By Kevin Koczwara
The New England Revolution have played five games in 15 days in the month of May, more than one with a limited bench, and it is starting to show.
“I think one of the biggest factors tonight was fatigue,” said New England manager Steve Nicol about the Revolution’s performance against San Jose. “We could see with 25 minutes to go that guys were beginning to flag. Not just the guys we brought off, but the guys that were still on have played in all these games we’ve had.”
The Revolution have not only played a multitude of games this month, they have played many of them shorthanded, whether it be due to suspensions or injuries. On Wednesday the Revs went to New York to play the Red Bulls for a U.S. Open Cup play-in game and only had 14 available players, including two goalkeepers. The Revs have not suited up the Major League Soccer allotted number of players, 18, once during this stint of games in May, forcing a few players to fill in unfamiliar roles and play extra minutes.
“Kheli (Dube) played 90 minutes in the central midfield the other night,” said Nicol about the forward moving into the midfield on Wednesday against the Red Bulls. “It’s a different position, but it’s still a lot of running. Zack (Schilawski) played 90 minutes, as well. We have to try to be smart, but also have to try to win games and try to get points. It’s a tough combination, especially when you’re struggling for numbers.”
Dube wasn’t the only moving around for the Revs. Rookie forward and midfielder Zak Boggs was asked to step in at right back in New York, while midfielders Chris Tierney and Pat Phelan were asked to play center backs on Wednesday – Phelan also played center back on Saturday night, but Cory Gibbs was available for the Revolution, allowing Tierney to move back into the midfield.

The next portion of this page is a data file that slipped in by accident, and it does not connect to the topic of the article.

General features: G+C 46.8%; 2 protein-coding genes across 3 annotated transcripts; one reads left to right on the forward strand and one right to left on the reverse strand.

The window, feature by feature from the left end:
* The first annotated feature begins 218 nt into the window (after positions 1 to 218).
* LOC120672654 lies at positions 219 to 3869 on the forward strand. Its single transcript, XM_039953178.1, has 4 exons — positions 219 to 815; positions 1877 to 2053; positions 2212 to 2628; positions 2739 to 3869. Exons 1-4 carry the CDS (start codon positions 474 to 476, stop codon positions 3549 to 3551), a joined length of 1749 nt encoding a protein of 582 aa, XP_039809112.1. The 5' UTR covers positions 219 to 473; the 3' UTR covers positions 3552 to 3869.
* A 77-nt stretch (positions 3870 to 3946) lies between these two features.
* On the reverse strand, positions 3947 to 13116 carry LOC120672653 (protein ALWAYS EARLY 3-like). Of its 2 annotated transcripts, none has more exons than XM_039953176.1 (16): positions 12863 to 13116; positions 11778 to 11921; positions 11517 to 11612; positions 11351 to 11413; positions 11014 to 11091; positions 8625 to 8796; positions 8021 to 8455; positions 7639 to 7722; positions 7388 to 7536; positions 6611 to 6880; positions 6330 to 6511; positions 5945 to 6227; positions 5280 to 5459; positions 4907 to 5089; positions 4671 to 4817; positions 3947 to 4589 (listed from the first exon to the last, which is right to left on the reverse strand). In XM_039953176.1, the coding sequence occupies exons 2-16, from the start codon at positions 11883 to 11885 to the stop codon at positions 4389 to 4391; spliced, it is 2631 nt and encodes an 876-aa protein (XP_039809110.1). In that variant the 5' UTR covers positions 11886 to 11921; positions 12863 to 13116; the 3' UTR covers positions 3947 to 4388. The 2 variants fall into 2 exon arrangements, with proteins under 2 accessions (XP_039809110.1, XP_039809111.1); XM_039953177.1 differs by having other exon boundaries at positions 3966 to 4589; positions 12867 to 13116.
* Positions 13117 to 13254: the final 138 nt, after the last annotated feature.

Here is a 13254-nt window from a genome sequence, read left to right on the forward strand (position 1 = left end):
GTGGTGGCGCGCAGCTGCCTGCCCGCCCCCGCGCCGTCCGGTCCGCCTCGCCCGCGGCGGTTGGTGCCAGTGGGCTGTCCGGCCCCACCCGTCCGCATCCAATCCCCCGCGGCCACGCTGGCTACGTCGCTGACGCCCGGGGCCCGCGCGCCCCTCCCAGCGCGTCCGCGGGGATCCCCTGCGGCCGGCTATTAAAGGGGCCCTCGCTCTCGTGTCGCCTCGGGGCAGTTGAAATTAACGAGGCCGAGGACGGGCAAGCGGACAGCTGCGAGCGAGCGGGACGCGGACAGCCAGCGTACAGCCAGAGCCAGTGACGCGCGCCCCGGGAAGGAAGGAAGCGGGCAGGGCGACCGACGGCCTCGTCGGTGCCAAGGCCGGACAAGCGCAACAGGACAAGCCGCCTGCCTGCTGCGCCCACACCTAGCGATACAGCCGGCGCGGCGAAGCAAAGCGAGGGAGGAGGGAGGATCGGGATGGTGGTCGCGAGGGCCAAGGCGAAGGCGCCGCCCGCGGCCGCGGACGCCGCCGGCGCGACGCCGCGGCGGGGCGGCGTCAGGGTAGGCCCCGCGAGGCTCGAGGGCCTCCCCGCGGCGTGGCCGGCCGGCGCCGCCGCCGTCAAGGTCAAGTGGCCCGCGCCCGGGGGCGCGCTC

Other players that have played out of position include left midfielder Khano Smith playing as a left back on May 8 when the Revolution lost to the Columbus Crew, 3-2. Rookie left back Set Sinovic was pushed to the right of the defense int he same game to try and fill in for the injured Kevin Alston.
All the shifting around has forced Nicol to change his favored 4-4-2 scheme to a more defense oriented 4-5-1 scheme to adapt to the ever changing personnel. And Nicol is fine with that, for now.
“We want to play with two guys up front. We want to be attacking teams,” said Nicol after the 0-0 draw with San Jose on Saturday. “Circumstances at the moment dictate that we can’t go about it the way we want to. We want to be putting teams under pressure all the time and getting forward and attacking.
“Just because of circumstances we’re lacking numbers, lacking personnel. We have to do what we have to do.”
If and when the Revolution can get healthy at least one player sees this stretch of tough games as a building block.
Pat Phelan has had to do some moving for the Revolution during the busy month of May, but he has responded well. He helped the New England backline keep a clean sheet against a strong San Jose team on Saturday.
“The good thing is people are being forced to be comfortable playing out of position, so have some flexibility when everyone’s healthy. That’s definitely a positive,” said the central midfielder.
Phelan isn’t new to the defensive role, he played defense in college for Wake Forest and was converted to a full-time midfielder when he was drafted by the Revolution.
Steve Nicol didn’t see him as a strong defender, but rather as a good holding midfielder and drafted Phelan because he displayed in his few chances in the midfield at Wake Forrest, what he could do.
“It’s kind of ironic, I played a little holding mid[fielder] as a senior in college and Stevie said had I not and been a true defender he wouldn’t have drafted me,” said Phelan. “Well here I am playing center back out of necessity.”
And he may need to keep his defending skills sharp if the Revolution can’t get healthy soon because they still have three more games left in May.
Kevin Koczwara is a contributing writer and editor for The Soccer Guys. He can be reached at firstname.lastname@example.org.